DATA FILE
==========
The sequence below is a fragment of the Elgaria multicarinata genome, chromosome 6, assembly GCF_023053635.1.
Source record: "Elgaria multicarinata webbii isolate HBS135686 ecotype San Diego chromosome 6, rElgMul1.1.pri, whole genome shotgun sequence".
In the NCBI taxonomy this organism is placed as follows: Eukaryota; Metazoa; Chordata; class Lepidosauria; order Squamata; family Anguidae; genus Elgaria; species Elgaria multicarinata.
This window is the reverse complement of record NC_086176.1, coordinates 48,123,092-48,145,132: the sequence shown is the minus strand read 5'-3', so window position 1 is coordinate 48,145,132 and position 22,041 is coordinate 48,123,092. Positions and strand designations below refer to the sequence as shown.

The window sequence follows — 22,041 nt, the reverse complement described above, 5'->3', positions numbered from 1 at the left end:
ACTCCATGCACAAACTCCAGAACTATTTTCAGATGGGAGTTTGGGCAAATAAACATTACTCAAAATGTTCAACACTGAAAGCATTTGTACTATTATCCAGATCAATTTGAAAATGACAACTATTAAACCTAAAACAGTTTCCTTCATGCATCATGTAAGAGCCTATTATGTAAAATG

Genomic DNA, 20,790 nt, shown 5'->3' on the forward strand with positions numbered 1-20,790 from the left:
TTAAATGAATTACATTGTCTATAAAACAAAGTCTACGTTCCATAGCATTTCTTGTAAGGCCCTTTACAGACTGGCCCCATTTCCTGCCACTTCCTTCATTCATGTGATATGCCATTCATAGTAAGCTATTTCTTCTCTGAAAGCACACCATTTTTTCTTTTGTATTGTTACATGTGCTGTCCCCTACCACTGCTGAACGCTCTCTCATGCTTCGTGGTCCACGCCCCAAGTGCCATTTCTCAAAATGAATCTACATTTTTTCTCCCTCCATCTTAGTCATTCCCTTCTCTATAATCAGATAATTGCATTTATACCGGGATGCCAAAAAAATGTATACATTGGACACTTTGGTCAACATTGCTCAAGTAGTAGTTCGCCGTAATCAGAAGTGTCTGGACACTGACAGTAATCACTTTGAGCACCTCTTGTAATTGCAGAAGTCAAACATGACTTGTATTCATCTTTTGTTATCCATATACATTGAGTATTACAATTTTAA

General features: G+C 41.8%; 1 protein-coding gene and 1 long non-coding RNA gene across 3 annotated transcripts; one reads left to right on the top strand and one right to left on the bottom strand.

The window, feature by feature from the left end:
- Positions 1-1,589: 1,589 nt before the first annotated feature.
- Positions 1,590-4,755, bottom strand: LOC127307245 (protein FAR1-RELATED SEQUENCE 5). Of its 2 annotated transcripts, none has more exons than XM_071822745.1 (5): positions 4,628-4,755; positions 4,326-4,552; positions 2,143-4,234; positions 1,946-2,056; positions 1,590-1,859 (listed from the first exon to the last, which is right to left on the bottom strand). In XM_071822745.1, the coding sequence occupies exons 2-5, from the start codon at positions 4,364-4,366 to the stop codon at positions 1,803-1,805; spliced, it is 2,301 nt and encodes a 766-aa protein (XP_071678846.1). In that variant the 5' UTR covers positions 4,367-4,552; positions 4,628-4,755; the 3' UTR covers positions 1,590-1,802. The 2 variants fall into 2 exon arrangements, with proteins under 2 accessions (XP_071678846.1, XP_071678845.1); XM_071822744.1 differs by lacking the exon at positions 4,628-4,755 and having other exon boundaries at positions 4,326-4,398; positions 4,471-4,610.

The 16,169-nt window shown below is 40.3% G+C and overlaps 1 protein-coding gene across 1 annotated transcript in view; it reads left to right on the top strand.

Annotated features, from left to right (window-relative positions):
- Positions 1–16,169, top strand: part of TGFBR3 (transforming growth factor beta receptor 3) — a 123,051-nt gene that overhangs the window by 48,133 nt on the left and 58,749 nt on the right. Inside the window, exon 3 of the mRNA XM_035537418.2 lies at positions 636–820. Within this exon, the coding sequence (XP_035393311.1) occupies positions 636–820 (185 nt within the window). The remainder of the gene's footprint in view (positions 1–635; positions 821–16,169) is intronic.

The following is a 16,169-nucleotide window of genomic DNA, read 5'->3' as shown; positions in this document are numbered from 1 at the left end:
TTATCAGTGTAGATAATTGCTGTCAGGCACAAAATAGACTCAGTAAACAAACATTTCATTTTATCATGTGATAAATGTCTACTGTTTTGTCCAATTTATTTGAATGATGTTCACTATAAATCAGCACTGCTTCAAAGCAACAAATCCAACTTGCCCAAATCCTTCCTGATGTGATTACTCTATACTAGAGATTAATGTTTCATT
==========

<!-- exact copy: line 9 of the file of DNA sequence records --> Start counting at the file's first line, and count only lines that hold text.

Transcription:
General features: G+C 41.8%; 1 protein-coding gene and 1 long non-coding RNA gene across 3 annotated transcripts; one reads left to right on the top strand and one right to left on the bottom strand.